Philly's Evolving Row House



There is something extremely refreshing about the projects coming from the people over at Onion Flats. Though ambitious, they aren't overly theoretical.  Though beautiful, they haven't been overworked aesthetically.  Though spacious and well built, they aren't overpriced. But above all, the buildings of Onion Flats offer a sound rebuttal to those who claim that architecture is no longer relevant to the lives of the regular people, communities, and cities that it purports to serve.  

The latest addition to the firm's growing list of built projects is the Thin Flats, which sit on a small side street next to a large brick factory building in the Fishtown region of Philadelphia.  The Flats are comprised of two separate buildings- a cluster of duplexes packed between two conventional brick row houses and a single duplex still finishing up construction at the end of the block.  The duplexes will be the first in the country to receive a LEED platinum rating once fully completed, and the project has been nominated for Philadelphia's 2009 Sustainability Awards, the website of which offers a formal listing of the building's sustainable features written by Tim McDonald, an Onion Flats partner and founder.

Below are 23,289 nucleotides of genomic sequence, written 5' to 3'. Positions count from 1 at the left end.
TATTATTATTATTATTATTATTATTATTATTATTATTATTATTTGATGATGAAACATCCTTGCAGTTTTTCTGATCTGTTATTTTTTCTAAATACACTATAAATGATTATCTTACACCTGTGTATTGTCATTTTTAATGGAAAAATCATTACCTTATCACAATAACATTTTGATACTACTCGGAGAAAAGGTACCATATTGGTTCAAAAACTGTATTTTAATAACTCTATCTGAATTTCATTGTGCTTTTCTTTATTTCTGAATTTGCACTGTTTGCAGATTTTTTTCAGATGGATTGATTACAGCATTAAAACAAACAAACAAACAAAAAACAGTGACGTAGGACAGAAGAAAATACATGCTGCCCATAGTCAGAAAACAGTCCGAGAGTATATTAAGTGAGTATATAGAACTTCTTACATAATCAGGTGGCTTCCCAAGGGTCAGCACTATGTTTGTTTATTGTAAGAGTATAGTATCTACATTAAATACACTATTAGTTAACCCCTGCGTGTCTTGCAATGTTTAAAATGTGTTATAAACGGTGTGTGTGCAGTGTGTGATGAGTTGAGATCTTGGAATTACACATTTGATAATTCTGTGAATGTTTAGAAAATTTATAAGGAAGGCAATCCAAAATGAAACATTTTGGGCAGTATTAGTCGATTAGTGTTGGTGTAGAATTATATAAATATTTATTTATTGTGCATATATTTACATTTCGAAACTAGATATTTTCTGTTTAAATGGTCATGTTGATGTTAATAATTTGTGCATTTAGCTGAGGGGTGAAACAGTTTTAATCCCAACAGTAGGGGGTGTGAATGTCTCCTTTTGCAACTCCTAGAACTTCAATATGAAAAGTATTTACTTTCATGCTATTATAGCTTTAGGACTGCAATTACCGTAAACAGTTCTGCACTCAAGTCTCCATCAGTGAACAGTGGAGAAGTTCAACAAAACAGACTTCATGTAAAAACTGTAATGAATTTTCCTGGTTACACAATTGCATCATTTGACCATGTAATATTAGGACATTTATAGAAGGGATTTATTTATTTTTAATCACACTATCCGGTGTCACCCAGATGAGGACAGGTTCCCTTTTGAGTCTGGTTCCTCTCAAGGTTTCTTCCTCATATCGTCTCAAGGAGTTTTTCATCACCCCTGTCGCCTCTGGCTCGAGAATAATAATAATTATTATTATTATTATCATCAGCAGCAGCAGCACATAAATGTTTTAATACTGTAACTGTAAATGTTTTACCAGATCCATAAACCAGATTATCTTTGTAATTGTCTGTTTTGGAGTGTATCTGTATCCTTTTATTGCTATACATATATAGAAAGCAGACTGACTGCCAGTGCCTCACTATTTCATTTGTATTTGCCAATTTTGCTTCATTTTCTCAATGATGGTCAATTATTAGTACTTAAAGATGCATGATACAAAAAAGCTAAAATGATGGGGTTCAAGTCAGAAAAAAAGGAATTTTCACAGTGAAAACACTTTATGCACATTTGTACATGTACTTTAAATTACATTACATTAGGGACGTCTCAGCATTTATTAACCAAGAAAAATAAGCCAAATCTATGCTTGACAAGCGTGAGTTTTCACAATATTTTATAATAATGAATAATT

Important to note in this write up is Mr. McDonald's view of sustainability as a matter of common sense that offers "intelligent, rational, cost effective and 'natural' ways of being, thinking, and designing" and shouldn't be turned to as a trend.  He adds that "we look forward to the day when 'green' is not the new 'black'...but rather the old 'blue', tried and true". [1]                     


A catchy bit of rhetoric, to be sure, but what McDonald's description of the project evidences is a valuation of sustainability as something much more than just an afterthought in the design process.  In the Thin Flats, for example, the most distinctive elements of spatial composition can be directly tied to sustainable considerations: the densely packed units which minimize the energy needed to distribute amenities, the depth and porosity of the facade which has insulating value and allows better ventilation, the provision for maximum daylighting which reduces the need for artificial lighting and heating, the open green space on the roof that keeps heat in during the winter and out during the summer.